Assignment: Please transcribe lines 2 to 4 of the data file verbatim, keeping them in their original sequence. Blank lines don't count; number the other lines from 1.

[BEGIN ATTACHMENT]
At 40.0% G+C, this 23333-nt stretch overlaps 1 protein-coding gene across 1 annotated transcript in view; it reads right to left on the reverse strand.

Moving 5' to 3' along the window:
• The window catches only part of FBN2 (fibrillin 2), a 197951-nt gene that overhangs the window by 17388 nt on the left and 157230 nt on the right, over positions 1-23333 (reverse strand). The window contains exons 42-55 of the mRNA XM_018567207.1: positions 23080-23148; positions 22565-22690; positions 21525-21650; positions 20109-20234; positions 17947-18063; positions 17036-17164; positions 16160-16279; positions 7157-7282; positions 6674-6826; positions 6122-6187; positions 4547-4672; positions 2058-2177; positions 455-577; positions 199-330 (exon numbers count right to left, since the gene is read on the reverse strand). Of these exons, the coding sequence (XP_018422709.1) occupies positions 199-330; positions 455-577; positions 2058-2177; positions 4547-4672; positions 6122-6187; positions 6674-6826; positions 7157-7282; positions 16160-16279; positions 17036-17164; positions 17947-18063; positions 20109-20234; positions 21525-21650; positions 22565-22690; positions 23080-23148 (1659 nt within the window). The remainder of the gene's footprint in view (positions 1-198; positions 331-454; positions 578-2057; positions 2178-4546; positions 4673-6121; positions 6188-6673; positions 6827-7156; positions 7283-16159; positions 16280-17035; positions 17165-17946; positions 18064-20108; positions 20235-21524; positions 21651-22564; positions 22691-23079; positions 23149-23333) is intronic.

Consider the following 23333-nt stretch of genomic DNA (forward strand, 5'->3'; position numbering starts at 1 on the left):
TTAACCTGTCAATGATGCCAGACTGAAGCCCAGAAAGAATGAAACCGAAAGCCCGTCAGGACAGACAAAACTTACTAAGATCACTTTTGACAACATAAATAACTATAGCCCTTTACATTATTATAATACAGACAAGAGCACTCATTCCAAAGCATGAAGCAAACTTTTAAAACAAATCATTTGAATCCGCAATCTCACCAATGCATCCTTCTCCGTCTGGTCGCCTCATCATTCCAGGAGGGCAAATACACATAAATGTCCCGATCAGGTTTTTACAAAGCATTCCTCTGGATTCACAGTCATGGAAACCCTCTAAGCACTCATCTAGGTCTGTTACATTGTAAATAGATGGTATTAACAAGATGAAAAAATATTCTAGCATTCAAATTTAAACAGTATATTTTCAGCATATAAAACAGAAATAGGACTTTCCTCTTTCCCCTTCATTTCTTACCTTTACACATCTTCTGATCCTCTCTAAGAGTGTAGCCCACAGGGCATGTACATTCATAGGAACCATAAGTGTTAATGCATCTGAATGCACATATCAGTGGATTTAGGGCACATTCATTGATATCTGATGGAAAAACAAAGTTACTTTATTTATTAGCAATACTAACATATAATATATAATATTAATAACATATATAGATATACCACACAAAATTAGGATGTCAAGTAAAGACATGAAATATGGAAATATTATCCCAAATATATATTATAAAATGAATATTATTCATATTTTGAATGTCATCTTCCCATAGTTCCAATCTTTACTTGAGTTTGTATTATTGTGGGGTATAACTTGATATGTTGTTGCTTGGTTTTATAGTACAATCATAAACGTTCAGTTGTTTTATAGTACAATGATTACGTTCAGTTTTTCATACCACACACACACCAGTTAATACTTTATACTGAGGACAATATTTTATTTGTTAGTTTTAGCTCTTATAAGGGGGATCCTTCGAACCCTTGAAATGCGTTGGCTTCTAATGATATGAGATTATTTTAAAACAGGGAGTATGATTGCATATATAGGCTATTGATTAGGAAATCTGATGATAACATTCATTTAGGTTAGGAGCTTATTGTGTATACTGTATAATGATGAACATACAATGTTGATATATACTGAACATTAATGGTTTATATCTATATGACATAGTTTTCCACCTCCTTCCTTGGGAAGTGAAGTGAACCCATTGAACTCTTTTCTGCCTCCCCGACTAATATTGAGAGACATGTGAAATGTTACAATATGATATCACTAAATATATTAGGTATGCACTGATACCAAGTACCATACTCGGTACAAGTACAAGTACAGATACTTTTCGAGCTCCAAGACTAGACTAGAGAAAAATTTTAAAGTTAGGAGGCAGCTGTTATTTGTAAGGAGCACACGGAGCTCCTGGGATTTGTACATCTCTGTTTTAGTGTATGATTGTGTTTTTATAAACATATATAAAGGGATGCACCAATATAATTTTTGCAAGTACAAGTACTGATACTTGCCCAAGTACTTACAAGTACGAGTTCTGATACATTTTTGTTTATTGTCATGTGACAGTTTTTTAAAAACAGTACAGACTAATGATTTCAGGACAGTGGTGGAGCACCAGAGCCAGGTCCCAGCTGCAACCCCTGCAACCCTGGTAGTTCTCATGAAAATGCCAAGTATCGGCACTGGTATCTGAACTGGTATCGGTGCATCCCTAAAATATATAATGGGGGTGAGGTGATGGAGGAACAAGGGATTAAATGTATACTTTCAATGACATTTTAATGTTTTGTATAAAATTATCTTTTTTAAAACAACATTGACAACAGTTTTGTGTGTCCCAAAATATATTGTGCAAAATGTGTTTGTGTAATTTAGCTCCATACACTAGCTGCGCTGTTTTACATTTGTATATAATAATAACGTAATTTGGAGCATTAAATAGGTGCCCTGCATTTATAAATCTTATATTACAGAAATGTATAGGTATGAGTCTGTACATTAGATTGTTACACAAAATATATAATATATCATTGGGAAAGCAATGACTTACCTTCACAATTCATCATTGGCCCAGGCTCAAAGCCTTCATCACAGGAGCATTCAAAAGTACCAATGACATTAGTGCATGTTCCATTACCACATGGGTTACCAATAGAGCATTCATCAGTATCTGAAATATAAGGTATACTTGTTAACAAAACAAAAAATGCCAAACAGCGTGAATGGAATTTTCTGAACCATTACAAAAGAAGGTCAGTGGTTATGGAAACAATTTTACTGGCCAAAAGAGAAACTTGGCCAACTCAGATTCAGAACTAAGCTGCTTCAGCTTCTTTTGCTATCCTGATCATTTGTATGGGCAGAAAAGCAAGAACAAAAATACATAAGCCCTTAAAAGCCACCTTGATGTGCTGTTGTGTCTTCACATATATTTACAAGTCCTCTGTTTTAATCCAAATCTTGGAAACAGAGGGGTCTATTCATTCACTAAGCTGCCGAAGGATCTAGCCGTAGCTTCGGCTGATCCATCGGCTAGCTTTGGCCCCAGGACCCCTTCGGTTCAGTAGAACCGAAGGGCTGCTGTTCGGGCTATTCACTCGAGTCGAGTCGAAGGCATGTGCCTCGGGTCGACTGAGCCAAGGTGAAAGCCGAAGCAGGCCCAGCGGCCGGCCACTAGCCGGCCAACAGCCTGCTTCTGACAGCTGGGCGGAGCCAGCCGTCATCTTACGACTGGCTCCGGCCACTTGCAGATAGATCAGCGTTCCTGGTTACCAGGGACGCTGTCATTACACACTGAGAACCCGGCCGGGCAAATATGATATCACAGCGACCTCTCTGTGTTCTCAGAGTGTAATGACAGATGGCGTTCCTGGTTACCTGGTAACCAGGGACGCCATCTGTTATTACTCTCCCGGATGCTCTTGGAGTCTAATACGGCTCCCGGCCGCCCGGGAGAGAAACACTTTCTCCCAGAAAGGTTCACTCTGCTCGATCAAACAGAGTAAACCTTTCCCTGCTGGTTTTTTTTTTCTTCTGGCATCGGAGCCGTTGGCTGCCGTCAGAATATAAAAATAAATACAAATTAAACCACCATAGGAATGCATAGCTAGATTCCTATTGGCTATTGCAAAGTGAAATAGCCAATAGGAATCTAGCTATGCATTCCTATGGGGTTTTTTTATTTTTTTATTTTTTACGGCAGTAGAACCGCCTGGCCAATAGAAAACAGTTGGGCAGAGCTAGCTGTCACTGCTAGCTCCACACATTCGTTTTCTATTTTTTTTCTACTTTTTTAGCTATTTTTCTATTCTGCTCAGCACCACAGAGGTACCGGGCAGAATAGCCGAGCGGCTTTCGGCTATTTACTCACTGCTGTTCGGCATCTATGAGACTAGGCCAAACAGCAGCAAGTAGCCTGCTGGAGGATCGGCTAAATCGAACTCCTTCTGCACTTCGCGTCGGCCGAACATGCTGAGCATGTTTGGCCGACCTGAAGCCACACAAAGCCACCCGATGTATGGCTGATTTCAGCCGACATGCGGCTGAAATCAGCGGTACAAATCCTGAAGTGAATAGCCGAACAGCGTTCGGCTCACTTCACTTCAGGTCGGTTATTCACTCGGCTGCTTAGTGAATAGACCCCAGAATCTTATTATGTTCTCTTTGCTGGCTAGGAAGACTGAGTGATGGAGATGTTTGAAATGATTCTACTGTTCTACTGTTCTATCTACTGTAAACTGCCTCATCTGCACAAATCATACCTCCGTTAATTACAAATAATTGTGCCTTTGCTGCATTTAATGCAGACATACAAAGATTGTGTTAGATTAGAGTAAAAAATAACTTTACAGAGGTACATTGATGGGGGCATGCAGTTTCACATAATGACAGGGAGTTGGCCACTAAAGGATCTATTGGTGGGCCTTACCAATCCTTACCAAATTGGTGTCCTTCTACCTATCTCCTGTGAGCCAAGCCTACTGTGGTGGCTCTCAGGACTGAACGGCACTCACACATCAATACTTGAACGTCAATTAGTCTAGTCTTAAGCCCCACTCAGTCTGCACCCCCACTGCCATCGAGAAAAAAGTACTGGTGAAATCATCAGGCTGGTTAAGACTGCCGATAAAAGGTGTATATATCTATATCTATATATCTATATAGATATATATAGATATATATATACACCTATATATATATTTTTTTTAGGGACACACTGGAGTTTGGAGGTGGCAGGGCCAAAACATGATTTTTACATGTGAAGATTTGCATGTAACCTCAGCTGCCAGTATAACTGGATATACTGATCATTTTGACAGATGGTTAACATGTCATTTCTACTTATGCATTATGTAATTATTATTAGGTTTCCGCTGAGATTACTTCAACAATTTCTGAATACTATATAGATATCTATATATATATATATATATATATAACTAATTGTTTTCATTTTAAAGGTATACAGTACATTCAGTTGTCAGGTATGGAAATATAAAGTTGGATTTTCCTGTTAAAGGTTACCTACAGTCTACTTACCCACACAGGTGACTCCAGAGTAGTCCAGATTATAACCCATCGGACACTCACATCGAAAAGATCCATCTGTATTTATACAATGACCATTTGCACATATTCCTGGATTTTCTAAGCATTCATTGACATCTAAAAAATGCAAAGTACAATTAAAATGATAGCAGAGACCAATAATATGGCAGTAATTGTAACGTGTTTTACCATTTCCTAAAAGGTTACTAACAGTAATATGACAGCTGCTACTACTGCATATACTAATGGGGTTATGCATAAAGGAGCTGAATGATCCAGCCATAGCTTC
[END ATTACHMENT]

Moving 5' to 3' along the window:
• The window catches only part of FBN2 (fibrillin 2), a 197951-nt gene that overhangs the window by 17388 nt on the left and 157230 nt on the right, over positions 1-23333 (reverse strand). The window contains exons 42-55 of the mRNA XM_018567207.1: positions 23080-23148; positions 22565-22690; positions 21525-21650; positions 20109-20234; positions 17947-18063; positions 17036-17164; positions 16160-16279; positions 7157-7282; positions 6674-6826; positions 6122-6187; positions 4547-4672; positions 2058-2177; positions 455-577; positions 199-330 (exon numbers count right to left, since the gene is read on the reverse strand). Of these exons, the coding sequence (XP_018422709.1) occupies positions 199-330; positions 455-577; positions 2058-2177; positions 4547-4672; positions 6122-6187; positions 6674-6826; positions 7157-7282; positions 16160-16279; positions 17036-17164; positions 17947-18063; positions 20109-20234; positions 21525-21650; positions 22565-22690; positions 23080-23148 (1659 nt within the window). The remainder of the gene's footprint in view (positions 1-198; positions 331-454; positions 578-2057; positions 2178-4546; positions 4673-6121; positions 6188-6673; positions 6827-7156; positions 7283-16159; positions 16280-17035; positions 17165-17946; positions 18064-20108; positions 20235-21524; positions 21651-22564; positions 22691-23079; positions 23149-23333) is intronic.

Consider the following 23333-nt stretch of genomic DNA (forward strand, 5'->3'; position numbering starts at 1 on the left):